ReGeneration Resources

 

The Cost and Management of Organizational Conflict

by Greg Hessel

Published in New Hampshire Business Review, 7/14/03

You haven't slept in weeks. Your team members are sniping, missing deadlines and blaming each other for poor performance. You just want everyone to work it out, but the conflict is creating an environment filled with gossip and back-stabbing. Individuals are working in isolation rather than as a team. Authentic communication is avoided, productivity requirements suffer and you're feeling the heat.

The failure of teams to function harmoniously is just one consequence of conflict in organizations. Similarly, tensions arise from performance reviews, unwelcome or misunderstood change initiatives and cultures where authentic conversations are discouraged.

A study published in the Academy of Management Journal revealed that up to 30% of a typical manager's time is spent dealing with conflict. This means that for each manager who earns $60,000 a year, the company is spending $18,000 on conflict management.

Unresolved tensions often result in worker departures and, according to a Raytheon report, the cost of replacing skilled employees can be 150% of his or her annual compensation.

Managers at all levels react to conflict in different ways. Because conflict can be uncomfortable, many managers simply ignore it. Others choose to separate the parties and give them advice. Managers also opt to threaten, transfer or fire employees. When managers do try to "mediate," they often don't take the time to understand the issues, and the parties may neither feel heard nor perceive the managers as being neutral.

Furthermore, as Hal Lancaster writes in the Wall Street Journal, "Corporate cultures that reward quick decisions on tough issues don't help. The quickest solution, which is typically found without investigating all the sides of the issue, isn't necessarily the best one for everyone involved."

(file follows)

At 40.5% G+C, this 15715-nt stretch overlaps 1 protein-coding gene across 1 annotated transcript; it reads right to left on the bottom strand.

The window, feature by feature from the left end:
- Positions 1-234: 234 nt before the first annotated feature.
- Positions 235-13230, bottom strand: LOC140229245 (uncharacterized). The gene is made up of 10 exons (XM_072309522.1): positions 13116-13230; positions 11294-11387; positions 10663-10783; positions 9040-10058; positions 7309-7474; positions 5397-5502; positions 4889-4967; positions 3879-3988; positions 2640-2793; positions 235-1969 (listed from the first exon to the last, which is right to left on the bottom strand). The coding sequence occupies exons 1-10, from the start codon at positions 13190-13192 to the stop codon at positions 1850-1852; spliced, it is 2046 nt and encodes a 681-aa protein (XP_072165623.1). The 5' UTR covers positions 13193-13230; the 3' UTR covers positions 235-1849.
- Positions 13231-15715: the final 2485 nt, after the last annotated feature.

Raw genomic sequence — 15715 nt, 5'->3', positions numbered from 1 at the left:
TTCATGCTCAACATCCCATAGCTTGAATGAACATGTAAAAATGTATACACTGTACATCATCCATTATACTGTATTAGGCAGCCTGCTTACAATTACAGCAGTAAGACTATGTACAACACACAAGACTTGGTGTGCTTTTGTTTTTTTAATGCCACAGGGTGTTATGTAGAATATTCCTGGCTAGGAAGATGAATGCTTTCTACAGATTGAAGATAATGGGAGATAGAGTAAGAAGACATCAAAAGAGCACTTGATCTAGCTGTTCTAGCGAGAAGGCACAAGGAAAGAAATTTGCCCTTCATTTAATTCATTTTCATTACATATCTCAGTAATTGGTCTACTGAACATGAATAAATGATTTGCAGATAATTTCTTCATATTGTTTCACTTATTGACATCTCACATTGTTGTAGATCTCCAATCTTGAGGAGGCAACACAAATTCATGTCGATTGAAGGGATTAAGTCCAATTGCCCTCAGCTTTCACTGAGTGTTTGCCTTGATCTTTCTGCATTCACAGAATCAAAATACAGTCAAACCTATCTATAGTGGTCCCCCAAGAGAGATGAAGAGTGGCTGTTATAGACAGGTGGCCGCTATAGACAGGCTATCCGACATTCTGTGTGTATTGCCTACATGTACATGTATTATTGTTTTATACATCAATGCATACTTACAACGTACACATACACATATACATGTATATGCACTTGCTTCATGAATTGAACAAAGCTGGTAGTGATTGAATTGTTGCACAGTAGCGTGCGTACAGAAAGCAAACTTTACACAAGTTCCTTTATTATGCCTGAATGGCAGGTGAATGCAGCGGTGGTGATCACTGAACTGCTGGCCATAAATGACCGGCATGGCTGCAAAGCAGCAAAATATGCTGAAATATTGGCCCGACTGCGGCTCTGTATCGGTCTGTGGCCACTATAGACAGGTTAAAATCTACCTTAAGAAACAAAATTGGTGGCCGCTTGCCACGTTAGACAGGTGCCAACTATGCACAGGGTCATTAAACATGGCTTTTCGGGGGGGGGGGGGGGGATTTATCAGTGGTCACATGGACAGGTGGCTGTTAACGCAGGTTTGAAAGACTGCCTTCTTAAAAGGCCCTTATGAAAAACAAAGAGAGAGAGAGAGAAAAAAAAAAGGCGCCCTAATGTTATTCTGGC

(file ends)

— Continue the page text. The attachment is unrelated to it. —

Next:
Often missing from the manager's repertoire of responses are the skills, intervention models and attitudes that can bring about long-lasting change. However, development of these skills takes effort and commitment, and there are times when an organization will want help.

Thorough assessment

When looking for help, a successful outcome will more likely be reached if you seek a consultant who specializes in conflict.

Conflict specialists understand that certain human needs (feeling understood, respected and heard) must be met by the process or attempts to resolve tensions will not be successful.

Despite our culture's focus on fixing things, it is not the dispute that is most important to us -- rather, it is the process we use to resolve the dispute. Designing and facilitating this process is the job of conflict specialists.

But before the intervention can be designed, the problem must be fully understood. Organizational conflicts can be complex. Usually when organizations call a consultant,they're looking for a specific solution. For example they might ask, "Could you facilitate a training for us on communication skills?" Or, "We need someone to mediate some staff disputes." While these services can be useful, the initial request often lacks the depth of analysis needed to achieve the desired results.

In order to avoid an ineffective intervention, it is necessary to start with a thorough assessment.

I recently consulted at a school where dissatisfied teachers were seeking new jobs due to a change initiative the principal had announced. In addition to feeling insulted by how the principal presented it, the teachers were concerned about their perceived lack of input into the change itself.

After conducting assessments with both parties, a process was designed in which the principal invited the teachers' input into the implementation. Because of the highly charged situation, the process insured safety by gathering the teacher' input in small working groups. After only 90 minutes the teachers believed they would have meaningful input, and the principal had achieved significant buy-in to his change initiative.

Through this process, the principal learned that how he communicates is as important as what he communicates; that human needs are important and, by meeting at least some of them, his initiative could move forward; and he learned that collaboration requires deliberation and listening. These are things all managers need to learn -- whether they are senior vice presidents in the tech industry or front-line managers of a manufacturing firm.

 

 

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